Generally my mixes almost always feature reverb on vocals, piano, and strings, depending on genre. I tend to use different reverbs on each. I use simple reverbs that I can dial in quickly, and reverbs that allow deeper experimentation. I found that HD Cart was able to handle all of my reverb needs. From dialing something in quickly, to really moving knobs around, HD Cart delivered rich sentimental reverb tones.

Overall, this plugin excels at producing lush reverb tones that I had previously only heard with analog reverb units. Many plugins claim to accurately reproduce the same sound of their hardware counterparts. While I can’t compare this to the hardware, I will say I feel it does sound like a hardware reverb unit. For such a complex reverb plugin, I was shocked and how little CPU it used. I tested the VST3 version of HD Cart, on an iMac running MacOS 10 (Sierra).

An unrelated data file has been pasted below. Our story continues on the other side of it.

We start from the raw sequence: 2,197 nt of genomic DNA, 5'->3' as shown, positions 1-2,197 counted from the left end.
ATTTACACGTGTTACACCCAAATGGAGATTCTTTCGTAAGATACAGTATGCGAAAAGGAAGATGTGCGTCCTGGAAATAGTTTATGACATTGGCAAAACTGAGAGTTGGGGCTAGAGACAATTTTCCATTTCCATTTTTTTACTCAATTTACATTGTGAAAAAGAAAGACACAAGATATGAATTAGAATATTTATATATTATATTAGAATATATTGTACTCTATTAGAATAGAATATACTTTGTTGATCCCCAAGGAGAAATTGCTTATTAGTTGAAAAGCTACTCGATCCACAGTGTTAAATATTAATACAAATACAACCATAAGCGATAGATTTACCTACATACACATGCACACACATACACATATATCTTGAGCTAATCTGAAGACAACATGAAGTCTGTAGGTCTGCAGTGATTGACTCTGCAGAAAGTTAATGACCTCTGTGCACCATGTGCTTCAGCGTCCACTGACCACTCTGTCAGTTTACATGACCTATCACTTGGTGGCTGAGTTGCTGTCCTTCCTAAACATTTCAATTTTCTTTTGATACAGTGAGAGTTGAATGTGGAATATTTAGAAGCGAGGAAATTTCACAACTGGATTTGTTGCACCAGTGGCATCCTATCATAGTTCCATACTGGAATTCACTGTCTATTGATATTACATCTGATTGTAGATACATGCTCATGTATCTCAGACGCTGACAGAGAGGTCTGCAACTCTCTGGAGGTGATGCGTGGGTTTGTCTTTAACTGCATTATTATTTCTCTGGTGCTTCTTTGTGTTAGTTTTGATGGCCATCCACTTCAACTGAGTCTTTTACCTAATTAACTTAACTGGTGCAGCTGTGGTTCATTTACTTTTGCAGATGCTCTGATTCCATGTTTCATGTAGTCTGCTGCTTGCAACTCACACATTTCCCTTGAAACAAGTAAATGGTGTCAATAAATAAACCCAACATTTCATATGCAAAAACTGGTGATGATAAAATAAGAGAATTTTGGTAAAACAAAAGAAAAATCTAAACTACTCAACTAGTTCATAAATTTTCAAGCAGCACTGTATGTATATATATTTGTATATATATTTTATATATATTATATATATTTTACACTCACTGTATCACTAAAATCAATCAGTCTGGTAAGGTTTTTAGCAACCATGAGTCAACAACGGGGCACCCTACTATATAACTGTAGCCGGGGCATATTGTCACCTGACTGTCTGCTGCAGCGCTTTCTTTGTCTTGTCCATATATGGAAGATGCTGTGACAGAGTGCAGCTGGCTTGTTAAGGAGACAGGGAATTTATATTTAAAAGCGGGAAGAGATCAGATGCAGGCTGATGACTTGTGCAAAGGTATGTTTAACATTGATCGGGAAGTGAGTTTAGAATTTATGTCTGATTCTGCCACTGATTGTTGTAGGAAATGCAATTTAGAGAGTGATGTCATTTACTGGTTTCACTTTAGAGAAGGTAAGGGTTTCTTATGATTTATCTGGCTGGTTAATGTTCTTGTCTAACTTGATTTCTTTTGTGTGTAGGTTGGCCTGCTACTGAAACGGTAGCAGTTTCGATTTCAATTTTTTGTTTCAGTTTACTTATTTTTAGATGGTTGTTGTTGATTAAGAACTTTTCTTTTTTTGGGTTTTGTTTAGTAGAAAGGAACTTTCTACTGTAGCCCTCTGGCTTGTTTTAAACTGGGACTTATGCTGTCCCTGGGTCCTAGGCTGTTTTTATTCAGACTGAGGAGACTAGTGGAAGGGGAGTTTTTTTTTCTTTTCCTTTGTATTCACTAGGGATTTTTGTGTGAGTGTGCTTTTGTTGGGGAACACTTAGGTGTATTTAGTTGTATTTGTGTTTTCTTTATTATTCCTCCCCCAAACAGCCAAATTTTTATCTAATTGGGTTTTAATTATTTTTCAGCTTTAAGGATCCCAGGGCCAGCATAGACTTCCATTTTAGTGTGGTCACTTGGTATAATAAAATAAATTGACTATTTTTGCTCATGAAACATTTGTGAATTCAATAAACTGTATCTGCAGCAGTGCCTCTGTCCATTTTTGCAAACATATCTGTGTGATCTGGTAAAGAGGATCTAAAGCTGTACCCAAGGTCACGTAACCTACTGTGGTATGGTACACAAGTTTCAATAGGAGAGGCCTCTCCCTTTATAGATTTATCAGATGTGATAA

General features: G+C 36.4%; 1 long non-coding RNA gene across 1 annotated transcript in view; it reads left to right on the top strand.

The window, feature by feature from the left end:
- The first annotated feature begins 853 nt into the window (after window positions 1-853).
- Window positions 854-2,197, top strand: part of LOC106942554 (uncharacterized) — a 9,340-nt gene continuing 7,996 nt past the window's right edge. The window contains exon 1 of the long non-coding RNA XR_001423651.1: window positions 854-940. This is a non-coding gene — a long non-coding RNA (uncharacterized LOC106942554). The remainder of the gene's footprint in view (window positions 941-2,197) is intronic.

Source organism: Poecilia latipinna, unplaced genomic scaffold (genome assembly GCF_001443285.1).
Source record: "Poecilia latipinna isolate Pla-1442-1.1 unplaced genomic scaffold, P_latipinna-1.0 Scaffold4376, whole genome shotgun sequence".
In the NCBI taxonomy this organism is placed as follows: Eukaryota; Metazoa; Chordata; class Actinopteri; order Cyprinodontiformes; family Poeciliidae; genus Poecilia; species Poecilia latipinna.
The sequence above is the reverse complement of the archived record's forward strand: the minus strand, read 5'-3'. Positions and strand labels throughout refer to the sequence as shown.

HD Cart has quickly became my favorite reverb plugin. Using it will have your colleagues asking “what reverb did you use on this?”

When compared to other reverb plugins I use regularly, HD Cart outperformed each of them, each time demonstrating its wider, deeper, more lavish reverb tone. Aside from its impeccable sound, I have to give a virtual “high five” to Reverb Foundry for the impressive GUI. I absolutely love it. Everything is easy to read, and I like how the additional features are categorized.

I highly recommend reading the manual to learn more about the hardware unit and to fully understand all the features available to you with this plugin.

Demonstration and Audio Samples

The HD Cart plugin will cost you $199. A 14-day demo is available. An Ilok 2 or 3 is required. For more information, see

Save $150 on HD Cart

Through February 15, you can purchase the HD Cart reverb plug-in at a significant discount in a bundle deal with Roswell Pro Audio microphones. For example, purchase a Roswell Mini K47 for $299, and get HD Cart for $50 — that’s a 75% discount, a savings of $150! See details here.